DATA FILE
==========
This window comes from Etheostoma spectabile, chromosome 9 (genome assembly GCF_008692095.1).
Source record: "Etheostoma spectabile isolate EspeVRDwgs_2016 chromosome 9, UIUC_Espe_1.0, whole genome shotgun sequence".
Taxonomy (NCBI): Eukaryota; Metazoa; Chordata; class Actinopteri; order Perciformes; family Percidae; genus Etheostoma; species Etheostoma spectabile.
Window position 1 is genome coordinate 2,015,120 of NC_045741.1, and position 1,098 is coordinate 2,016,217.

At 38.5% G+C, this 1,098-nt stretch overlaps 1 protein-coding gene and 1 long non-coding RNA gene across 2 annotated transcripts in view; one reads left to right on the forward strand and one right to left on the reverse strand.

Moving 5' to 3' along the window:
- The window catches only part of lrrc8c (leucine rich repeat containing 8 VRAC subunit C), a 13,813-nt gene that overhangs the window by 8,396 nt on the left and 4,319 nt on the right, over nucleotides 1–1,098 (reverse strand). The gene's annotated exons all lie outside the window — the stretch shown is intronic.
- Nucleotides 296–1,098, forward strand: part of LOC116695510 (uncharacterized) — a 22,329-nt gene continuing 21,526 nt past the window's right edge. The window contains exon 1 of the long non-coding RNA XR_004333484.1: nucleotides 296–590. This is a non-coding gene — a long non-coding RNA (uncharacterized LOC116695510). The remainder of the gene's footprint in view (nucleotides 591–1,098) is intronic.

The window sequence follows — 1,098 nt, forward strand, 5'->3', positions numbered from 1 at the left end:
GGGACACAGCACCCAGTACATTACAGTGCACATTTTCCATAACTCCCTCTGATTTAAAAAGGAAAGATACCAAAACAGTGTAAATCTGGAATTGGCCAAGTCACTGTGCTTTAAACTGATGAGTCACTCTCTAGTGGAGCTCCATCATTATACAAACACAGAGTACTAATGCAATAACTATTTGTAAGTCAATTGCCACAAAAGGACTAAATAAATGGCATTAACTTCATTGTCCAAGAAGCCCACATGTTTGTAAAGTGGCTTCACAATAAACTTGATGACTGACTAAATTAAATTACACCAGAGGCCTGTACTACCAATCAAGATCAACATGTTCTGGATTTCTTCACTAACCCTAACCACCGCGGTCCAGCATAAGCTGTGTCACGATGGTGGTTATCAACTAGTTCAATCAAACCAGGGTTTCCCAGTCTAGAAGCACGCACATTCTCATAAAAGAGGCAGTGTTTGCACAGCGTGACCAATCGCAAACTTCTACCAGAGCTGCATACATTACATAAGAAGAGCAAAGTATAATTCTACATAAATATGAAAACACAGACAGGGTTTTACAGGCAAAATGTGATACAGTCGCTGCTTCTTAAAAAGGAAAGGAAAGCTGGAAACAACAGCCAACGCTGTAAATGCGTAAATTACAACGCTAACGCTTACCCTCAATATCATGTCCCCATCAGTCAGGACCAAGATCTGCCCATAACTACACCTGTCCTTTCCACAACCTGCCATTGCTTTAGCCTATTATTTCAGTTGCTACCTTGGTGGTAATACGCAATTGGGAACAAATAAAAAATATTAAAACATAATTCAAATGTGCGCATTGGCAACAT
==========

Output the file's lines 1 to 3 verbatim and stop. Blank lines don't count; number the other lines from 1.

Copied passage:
This window comes from Etheostoma spectabile, chromosome 9 (genome assembly GCF_008692095.1).
Source record: "Etheostoma spectabile isolate EspeVRDwgs_2016 chromosome 9, UIUC_Espe_1.0, whole genome shotgun sequence".
Taxonomy (NCBI): Eukaryota; Metazoa; Chordata; class Actinopteri; order Perciformes; family Percidae; genus Etheostoma; species Etheostoma spectabile.